Senior House Republicans and Democrats plan to announce Thursday that they will team up to rewrite the No Child Left Behind education law, a rare show of bipartisanship in the polarized Congress.
Last month, the Obama administration launched talks with lawmakers on an overhaul of the 2002 law, which mandated an expansion of standardized testing and established a national framework for school accountability. This month, President Obama's budget proposed eliminating the standard of "adequate yearly progress" for schools to close test-score achievement gaps, a key element of the law.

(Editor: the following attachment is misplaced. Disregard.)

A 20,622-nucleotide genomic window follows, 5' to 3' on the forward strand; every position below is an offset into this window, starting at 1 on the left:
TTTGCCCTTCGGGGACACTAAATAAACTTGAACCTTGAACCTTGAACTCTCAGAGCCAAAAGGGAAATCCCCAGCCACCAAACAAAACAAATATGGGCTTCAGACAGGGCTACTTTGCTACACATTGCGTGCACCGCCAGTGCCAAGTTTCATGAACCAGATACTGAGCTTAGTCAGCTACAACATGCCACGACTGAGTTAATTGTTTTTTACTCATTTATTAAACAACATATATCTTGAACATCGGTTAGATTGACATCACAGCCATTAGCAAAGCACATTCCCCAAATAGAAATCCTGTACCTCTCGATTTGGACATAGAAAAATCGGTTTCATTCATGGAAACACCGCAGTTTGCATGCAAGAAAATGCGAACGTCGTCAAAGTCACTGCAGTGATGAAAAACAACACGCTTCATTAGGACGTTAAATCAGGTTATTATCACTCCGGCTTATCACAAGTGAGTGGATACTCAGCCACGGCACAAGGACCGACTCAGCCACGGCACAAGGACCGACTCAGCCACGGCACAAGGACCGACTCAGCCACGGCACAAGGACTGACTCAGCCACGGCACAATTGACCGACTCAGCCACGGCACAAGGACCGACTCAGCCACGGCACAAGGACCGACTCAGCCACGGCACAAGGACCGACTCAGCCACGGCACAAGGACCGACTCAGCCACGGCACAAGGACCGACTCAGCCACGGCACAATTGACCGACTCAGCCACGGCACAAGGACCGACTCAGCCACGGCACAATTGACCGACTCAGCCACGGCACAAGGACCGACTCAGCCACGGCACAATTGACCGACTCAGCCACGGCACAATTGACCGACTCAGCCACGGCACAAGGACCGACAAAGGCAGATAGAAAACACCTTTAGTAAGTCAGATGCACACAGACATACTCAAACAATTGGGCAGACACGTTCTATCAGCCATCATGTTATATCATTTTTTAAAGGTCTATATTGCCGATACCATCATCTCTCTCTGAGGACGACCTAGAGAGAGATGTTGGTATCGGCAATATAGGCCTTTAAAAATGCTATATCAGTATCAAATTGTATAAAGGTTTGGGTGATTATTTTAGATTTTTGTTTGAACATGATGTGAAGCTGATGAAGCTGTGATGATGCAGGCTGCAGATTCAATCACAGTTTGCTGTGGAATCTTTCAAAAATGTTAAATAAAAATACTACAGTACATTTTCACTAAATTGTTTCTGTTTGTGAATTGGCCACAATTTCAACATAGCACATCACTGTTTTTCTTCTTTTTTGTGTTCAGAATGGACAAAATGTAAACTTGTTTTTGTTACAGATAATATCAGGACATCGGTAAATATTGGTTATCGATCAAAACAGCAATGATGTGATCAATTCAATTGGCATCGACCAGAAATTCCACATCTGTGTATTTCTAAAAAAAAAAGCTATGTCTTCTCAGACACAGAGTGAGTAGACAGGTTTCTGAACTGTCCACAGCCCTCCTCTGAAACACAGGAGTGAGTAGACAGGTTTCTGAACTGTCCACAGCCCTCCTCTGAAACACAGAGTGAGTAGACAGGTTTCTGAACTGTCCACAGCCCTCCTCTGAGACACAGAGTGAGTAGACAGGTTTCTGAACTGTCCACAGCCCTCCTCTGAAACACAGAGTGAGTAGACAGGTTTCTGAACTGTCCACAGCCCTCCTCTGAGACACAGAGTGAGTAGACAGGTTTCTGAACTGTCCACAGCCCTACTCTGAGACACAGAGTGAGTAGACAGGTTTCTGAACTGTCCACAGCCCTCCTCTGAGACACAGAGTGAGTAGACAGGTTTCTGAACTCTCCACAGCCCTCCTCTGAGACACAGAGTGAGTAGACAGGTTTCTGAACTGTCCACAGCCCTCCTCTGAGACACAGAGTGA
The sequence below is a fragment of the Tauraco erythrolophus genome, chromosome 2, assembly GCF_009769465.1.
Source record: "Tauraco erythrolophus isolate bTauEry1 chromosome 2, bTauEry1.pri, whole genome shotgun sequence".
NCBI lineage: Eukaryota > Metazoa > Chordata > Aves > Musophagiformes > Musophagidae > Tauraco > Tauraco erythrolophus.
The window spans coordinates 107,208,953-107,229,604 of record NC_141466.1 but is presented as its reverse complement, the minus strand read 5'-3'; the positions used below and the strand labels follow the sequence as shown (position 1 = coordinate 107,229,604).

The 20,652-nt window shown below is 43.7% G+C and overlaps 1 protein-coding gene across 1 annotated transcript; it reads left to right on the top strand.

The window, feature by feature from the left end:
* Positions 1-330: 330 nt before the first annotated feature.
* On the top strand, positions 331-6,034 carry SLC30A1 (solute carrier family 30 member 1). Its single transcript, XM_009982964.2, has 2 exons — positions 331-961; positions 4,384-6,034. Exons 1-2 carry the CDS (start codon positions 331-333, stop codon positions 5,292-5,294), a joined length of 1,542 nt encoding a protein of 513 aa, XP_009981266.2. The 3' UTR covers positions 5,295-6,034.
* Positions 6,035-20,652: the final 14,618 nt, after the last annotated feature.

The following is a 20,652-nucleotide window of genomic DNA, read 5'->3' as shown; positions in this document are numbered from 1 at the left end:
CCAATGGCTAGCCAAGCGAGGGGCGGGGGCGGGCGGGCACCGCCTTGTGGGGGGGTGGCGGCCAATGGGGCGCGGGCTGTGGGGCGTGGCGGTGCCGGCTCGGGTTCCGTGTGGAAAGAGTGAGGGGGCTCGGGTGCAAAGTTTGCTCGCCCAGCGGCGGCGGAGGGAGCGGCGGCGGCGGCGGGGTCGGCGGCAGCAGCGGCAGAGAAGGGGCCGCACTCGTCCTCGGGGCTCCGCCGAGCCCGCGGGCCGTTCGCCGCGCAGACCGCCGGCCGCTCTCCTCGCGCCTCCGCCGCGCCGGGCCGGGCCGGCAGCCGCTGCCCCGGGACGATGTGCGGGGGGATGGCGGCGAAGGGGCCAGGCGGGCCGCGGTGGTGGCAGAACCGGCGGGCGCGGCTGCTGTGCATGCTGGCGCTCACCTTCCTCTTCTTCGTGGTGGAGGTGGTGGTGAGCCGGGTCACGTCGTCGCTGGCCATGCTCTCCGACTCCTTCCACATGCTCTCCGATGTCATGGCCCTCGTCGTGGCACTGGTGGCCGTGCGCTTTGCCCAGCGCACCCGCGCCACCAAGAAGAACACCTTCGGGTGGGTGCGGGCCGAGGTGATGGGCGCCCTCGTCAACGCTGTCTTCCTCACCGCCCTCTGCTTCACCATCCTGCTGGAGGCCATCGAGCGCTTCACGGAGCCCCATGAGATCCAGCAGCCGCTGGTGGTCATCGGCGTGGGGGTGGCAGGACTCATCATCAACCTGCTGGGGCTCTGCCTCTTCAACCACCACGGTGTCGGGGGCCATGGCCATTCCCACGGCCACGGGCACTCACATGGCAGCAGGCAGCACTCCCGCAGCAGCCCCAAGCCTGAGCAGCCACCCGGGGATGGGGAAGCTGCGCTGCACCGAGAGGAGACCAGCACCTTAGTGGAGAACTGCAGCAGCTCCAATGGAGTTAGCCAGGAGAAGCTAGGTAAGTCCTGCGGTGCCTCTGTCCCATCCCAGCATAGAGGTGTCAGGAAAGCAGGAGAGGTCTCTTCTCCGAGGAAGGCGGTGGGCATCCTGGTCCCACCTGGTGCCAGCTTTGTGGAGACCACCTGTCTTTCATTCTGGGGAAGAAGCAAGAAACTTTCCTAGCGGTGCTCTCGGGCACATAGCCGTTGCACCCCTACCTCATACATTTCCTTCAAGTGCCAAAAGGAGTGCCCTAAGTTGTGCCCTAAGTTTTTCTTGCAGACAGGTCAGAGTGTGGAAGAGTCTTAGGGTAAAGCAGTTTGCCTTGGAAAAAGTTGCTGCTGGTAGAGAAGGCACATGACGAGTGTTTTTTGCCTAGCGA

But in a joint statement, Reps. George Miller (D-Calif.), Dale E. Kildee (D-Mich.), John Kline (R-Minn.) and Michael N. Castle (R-Del.) pledged "a bipartisan, open and transparent effort to rewrite No Child Left Behind -- a law that we all agree is in need of major reform. It will start with a series of hearings in the coming weeks to explore the challenges and opportunities ahead as we work to ensure an excellent education is available to every student in America."
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Thursday, February 18, 2010
Congress Decides to do Something
House democrats and republicans decide they're going to rewrite No Child Left Behind. That's very good of them: